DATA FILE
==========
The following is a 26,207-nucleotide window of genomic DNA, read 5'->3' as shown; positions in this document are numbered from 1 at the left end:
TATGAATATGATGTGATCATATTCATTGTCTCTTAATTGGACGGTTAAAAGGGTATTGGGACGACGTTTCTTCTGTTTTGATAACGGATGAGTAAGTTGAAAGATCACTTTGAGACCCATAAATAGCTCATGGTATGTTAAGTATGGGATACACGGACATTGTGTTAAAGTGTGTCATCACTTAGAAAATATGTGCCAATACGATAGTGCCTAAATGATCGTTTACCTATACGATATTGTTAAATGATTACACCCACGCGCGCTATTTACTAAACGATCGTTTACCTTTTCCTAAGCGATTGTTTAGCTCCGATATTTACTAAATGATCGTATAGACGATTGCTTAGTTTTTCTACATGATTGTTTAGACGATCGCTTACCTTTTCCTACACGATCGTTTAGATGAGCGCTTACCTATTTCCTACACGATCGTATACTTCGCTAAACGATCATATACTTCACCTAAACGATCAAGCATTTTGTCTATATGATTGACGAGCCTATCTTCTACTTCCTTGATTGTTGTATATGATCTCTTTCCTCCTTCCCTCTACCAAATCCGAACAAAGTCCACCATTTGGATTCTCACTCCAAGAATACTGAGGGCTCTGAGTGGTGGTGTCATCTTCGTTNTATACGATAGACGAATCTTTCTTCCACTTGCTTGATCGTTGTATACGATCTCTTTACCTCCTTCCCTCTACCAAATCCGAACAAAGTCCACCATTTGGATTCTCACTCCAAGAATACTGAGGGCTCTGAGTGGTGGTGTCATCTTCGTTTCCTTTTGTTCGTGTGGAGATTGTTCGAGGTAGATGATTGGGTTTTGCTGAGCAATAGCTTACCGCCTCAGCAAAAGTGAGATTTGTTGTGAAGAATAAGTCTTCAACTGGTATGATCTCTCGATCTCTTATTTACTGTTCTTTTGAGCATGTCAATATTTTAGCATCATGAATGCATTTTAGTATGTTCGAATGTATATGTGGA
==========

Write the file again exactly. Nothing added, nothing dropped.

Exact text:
The following is a 26,207-nucleotide window of genomic DNA, read 5'->3' as shown; positions in this document are numbered from 1 at the left end:
TATGAATATGATGTGATCATATTCATTGTCTCTTAATTGGACGGTTAAAAGGGTATTGGGACGACGTTTCTTCTGTTTTGATAACGGATGAGTAAGTTGAAAGATCACTTTGAGACCCATAAATAGCTCATGGTATGTTAAGTATGGGATACACGGACATTGTGTTAAAGTGTGTCATCACTTAGAAAATATGTGCCAATACGATAGTGCCTAAATGATCGTTTACCTATACGATATTGTTAAATGATTACACCCACGCGCGCTATTTACTAAACGATCGTTTACCTTTTCCTAAGCGATTGTTTAGCTCCGATATTTACTAAATGATCGTATAGACGATTGCTTAGTTTTTCTACATGATTGTTTAGACGATCGCTTACCTTTTCCTACACGATCGTTTAGATGAGCGCTTACCTATTTCCTACACGATCGTATACTTCGCTAAACGATCATATACTTCACCTAAACGATCAAGCATTTTGTCTATATGATTGACGAGCCTATCTTCTACTTCCTTGATTGTTGTATATGATCTCTTTCCTCCTTCCCTCTACCAAATCCGAACAAAGTCCACCATTTGGATTCTCACTCCAAGAATACTGAGGGCTCTGAGTGGTGGTGTCATCTTCGTTNTATACGATAGACGAATCTTTCTTCCACTTGCTTGATCGTTGTATACGATCTCTTTACCTCCTTCCCTCTACCAAATCCGAACAAAGTCCACCATTTGGATTCTCACTCCAAGAATACTGAGGGCTCTGAGTGGTGGTGTCATCTTCGTTTCCTTTTGTTCGTGTGGAGATTGTTCGAGGTAGATGATTGGGTTTTGCTGAGCAATAGCTTACCGCCTCAGCAAAAGTGAGATTTGTTGTGAAGAATAAGTCTTCAACTGGTATGATCTCTCGATCTCTTATTTACTGTTCTTTTGAGCATGTCAATATTTTAGCATCATGAATGCATTTTAGTATGTTCGAATGTATATGTGGA